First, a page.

BRUSSELS (Reuters) - European Union leaders discussed whether to allow euro zone states to run higher deficits to cope with the costs of the migration crisis, EU officials said early on Thursday, but failed to find a common position.
Since the beginning of the year, about 500,000 migrants have reached the European Union, fleeing war and poverty in their home countries.
On Sept. 11, EU finance ministers asked the European Commission, the EU executive, to take into account the impact of this emergency when it will review national budgets in the coming weeks.
The issue was discussed by EU leaders in a meeting on the migration crisis.
“What was discussed and mentioned by several speakers was that the costs made by countries with regards to migrants should be taken into account in the stability pact,” Austrian Chancellor Werner Faymann told reporters after the meeting, adding he supported such a measure.
“Countries should have the possibility to have certain exceptions and calculations recognized, but there was no agreement today,” Faymann said.
European economic commissioner Pierre Moscovici, who is in charge of supervising euro zone budgets, agreed to examine the economic impact of the migration crisis and to present his findings on Oct. 5, when euro zone ministers will gather in Luxembourg for a regular meeting.
Euro zone countries are due to submit their draft budgets to Brussels on Oct 15.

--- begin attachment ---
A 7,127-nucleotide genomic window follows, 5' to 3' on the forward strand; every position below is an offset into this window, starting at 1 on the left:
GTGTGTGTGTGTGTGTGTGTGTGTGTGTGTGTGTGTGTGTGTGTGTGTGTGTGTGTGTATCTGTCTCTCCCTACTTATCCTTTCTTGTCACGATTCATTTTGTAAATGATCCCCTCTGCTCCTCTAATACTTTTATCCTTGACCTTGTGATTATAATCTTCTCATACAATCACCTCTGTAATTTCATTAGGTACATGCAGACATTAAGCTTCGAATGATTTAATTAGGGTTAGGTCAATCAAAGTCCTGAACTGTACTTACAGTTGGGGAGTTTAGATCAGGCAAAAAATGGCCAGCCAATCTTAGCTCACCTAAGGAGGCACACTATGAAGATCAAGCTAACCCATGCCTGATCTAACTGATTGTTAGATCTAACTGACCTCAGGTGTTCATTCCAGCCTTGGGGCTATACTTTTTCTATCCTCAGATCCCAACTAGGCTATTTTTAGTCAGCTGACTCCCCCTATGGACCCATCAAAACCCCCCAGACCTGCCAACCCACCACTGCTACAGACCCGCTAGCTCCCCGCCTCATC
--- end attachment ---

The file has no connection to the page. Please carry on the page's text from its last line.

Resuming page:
German Chancellor Angela Merkel was cautious. “We have to check that very carefully and we have to see what the actual costs are,” she told a news conference after the meeting. “I do not have a firm position about it yet,” she added.
Cautious views prevail among EU officials. “It is still very difficult to estimate the impact of the ongoing events on member states’ public finances,” a senior official said.
“At this stage our view is that there is not enough information to conclude that any specific derogation clause of the pact should be triggered as a matter of principle,” the official added.
The European Commission has the authority to send back the draft budgets and push for changes, thanks to the new rules adopted after the euro zone’s 2009-2014 debt crisis.
If the Commission recognizes the existence of “exceptional circumstances”, it can allow member states to run higher deficits, although below the limit of 3 percent of gross domestic product.
Reporting by Francesco Guarascio, Andreas Rinke and Robert-Jan Bartunek; Editing by Bernard Orr